Rene Foulois: French, fighter pilot in World War I, tall, slender, thin mustache, wealthy, family is well known vintners, secret agent for the French Foreign Legion

Harry Henshaw: American Colonel in the U.S. Army, in technical intelligence

Jack Shannon: Indy’s long time pal, blues musician, thin, owns a nightclub in Chicago

Again, characters one might expect to see in the Doc Savage stories. Enough information about each to keep them interesting. A nice variety of personalities.

Distinctive voices which you would expect from such a unique cast. Explanatory conversations are broken up to give them a bit of flavor to keep them from being boring.

At the time of this reading, I was trudging through a few books that were okay, but not especially interesting. I was ready for something different. This is the type of adventure story I enjoy, one that helps the reader ‘escape’ into an exciting world of danger and excitement. Lots of action. Again a Doc Savage feel to it with the use of gadgetry and specialized technology. Delicious fact based detail kept me moving through to see what would come next. A well written story using a movie character.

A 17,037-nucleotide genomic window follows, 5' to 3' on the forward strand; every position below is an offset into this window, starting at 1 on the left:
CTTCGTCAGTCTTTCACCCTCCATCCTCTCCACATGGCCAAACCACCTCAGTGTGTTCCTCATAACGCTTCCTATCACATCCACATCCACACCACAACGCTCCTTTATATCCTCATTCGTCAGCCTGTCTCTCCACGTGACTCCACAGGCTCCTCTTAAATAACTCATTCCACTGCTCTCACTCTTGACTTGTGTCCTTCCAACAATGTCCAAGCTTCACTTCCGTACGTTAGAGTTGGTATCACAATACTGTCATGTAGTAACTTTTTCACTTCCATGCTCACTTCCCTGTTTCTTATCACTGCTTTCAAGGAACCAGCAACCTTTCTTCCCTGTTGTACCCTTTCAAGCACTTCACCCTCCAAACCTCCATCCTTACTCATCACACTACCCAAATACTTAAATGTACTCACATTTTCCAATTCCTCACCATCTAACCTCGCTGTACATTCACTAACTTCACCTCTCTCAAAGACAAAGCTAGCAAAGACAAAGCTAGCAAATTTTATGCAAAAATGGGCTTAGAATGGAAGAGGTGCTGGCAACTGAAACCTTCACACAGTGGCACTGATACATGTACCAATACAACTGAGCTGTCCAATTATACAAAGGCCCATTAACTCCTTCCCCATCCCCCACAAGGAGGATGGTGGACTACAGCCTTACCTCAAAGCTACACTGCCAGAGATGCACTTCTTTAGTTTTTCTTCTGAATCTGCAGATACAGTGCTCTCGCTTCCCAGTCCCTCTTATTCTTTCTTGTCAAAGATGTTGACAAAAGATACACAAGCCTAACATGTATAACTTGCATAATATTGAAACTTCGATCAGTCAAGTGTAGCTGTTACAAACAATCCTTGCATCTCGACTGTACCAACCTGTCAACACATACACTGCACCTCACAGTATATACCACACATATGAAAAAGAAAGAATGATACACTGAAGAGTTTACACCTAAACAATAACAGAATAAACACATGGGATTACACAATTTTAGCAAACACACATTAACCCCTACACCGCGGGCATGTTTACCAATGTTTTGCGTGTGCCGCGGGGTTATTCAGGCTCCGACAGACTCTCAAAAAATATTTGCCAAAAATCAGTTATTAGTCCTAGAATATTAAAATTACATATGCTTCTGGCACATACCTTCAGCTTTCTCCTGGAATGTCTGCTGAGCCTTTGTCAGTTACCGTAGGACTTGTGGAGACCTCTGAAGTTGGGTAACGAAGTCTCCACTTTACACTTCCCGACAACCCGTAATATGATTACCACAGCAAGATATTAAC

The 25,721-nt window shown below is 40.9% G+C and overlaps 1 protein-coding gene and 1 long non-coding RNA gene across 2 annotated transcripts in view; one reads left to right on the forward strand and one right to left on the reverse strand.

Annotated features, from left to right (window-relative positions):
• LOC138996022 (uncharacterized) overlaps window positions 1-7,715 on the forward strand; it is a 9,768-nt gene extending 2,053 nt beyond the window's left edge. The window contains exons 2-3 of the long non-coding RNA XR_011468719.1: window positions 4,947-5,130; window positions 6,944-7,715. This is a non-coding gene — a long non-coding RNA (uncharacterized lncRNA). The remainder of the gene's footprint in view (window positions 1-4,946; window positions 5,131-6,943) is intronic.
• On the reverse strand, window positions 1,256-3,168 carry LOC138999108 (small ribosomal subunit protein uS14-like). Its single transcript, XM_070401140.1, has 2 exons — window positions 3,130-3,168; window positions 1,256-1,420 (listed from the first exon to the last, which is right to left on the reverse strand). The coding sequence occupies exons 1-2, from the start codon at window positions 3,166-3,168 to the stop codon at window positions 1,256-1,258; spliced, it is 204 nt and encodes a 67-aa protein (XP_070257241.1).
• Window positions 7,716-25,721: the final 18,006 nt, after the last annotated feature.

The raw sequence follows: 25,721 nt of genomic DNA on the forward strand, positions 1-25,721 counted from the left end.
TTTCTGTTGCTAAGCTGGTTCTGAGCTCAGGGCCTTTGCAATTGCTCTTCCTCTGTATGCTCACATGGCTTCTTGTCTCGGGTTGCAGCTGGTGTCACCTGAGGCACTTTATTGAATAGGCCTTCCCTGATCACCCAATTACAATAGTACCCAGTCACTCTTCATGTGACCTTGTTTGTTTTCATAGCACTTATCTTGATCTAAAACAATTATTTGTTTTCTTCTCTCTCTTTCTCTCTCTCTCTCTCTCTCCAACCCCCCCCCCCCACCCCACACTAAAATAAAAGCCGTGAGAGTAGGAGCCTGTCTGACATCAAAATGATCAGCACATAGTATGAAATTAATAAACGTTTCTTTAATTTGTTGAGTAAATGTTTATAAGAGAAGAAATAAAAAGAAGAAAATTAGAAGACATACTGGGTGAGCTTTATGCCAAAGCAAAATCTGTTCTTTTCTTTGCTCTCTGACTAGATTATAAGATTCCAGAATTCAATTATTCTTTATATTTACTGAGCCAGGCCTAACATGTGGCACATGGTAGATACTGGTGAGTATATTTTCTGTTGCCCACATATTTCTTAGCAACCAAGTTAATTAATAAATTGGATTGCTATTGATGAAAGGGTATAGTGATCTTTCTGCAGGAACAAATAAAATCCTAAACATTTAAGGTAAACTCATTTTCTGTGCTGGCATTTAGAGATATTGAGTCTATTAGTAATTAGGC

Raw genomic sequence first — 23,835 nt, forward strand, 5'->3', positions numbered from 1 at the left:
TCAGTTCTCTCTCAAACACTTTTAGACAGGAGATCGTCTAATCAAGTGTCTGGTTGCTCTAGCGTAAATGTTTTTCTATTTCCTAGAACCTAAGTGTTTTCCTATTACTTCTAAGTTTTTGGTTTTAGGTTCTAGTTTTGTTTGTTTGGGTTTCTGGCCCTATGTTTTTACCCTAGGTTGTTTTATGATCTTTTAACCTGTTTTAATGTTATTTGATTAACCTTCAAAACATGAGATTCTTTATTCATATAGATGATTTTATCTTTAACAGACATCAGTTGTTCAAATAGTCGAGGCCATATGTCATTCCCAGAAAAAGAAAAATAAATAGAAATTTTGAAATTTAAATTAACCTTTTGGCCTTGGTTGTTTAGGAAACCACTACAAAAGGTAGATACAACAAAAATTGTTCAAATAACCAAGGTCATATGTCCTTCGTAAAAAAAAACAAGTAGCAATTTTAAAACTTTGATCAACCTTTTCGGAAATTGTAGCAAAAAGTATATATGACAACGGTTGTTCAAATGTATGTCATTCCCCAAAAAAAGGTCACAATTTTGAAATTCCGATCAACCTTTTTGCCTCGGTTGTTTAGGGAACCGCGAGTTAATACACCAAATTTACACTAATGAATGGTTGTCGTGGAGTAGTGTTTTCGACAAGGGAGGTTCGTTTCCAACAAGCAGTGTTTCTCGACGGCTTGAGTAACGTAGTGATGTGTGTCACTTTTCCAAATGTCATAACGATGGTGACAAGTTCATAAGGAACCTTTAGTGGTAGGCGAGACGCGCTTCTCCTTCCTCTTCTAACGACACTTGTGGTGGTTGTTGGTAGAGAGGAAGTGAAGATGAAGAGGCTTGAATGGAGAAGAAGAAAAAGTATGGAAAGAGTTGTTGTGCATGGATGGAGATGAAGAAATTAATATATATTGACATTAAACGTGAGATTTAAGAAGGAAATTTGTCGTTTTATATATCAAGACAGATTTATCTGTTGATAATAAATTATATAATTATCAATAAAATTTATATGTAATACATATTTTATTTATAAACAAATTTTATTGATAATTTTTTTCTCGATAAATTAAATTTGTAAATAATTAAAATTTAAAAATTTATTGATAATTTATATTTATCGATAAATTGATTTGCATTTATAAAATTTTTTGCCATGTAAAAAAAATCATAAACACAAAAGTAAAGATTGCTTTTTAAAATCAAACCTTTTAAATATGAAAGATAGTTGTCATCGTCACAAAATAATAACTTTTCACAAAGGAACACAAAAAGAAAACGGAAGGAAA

My ranking;

Brown Belt


Never Give A Millionaire An Even Break


by Henry Kane


What do you do when the dead guy in your girlfriend’s apartment disappears? Peter Chambers, New York private investigator, finds the situation thus. The other situation is his girlfriend is being hounded by a millionaire who has problems of his own with an estranged wife. But that’s just the tip of the iceberg. Enter another millionaire who wants Peter to enter a complex web of blackmail and untangle the threads.